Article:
Developers are also hoping for property tax exemption for vacant land and land under development to reduce costs.

    'During this period, the market is so quiet we cannot launch projects,' notes Ho Bee Investment chairman and CEO Chua Thian Poh.

    Following the December 2006 rule change on stamp duty, property buyers are now required to pay stamp duty within 14 days from the date that the option to purchase is accepted.

    The previous concession, introduced in June 1998, had allowed stamp duty payment to be deferred to the date of issuance of Temporary Occupation Permit for a project or date of sale of interest in the property, whichever was earlier, for properties under development.

    Deferring payment of stamp duty for projects under development once more would lower upfront cash commitment for home buyers, some of whom may be stretched, especially since it could take a few years for the new homes they've bought to be completed, says Knight Frank managing director Tan Tiong Cheng.

    Most developers are hoping the government will reinstate the DPS. They say DPS helped genuine home buyers, especially upgraders who may be able to sell their existing homes only when their new private home has been built.

    Ho Bee's Mr Chua suggests modifications be made to DPS to allay concerns that it also facilitated speculation in the past.

    'The most important thing is to require the buyer to secure a housing loan even if he does not need to draw down the loan immediately, to ensure a credit assessment of the buyer is done by the banks,' he said.

    However, Ho Bee's Mr Chua disagreed with the suggestion by some analysts that the initial payment by the buyer - before the deferred payment kicks in - be raised from 10-20 per cent previously to 30 per cent, as that 'would not help home buyers much'.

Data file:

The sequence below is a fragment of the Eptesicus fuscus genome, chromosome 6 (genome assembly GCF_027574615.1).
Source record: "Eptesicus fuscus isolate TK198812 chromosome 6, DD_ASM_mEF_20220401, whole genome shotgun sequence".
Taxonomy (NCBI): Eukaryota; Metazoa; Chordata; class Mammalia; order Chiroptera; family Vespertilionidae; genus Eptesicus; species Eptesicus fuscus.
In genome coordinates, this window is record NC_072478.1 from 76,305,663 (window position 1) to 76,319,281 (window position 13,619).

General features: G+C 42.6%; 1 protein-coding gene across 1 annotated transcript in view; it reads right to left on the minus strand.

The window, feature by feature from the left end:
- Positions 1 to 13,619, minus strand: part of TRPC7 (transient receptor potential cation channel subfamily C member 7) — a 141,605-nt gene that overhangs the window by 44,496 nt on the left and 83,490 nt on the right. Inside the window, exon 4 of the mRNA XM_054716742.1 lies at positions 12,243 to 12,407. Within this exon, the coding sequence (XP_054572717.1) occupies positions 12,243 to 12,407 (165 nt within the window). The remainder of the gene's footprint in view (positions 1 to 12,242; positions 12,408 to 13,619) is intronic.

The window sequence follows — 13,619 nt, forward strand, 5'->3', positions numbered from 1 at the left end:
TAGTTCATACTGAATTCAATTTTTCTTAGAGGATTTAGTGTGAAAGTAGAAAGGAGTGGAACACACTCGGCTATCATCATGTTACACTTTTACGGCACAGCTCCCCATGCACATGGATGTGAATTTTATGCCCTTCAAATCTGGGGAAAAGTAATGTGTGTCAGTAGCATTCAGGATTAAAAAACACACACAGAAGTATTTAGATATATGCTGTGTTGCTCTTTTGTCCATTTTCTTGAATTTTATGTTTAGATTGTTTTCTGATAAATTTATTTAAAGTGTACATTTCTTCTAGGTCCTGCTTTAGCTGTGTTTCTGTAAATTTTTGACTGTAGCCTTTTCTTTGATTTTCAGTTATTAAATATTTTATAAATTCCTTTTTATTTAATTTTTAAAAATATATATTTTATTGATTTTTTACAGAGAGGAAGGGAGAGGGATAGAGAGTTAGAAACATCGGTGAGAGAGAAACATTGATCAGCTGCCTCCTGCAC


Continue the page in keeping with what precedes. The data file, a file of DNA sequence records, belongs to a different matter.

Although developers are currently not in a race to redevelop their sites given the property slump, many argue that going back to the pre-July 2007 formula for computing DC rates - which creamed off a smaller portion of the enhancement in land value - 'would provide greater incentive for land owners to explore more productive use for their properties and could spur some activity', the head of a listed property group said.

    Developers are also concerned about banks tightening financing to home buyers and to businesses in general, and hope the Monetary Authority of Singapore will use 'moral suasion' to send the right signal to banks.

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    Wah! Quite a list!

  3. #3
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    I think they are barking up the wrong tree. It is not about incentives to buy, it is about no job, no income, how to buy? The government should focus on helping the retrenched and those about to be retrenched. What is the point of bring back DPS if banks do not find borrowers credit worthy? If there are foreclosures the banks, their stakeholders will have to hold the baby.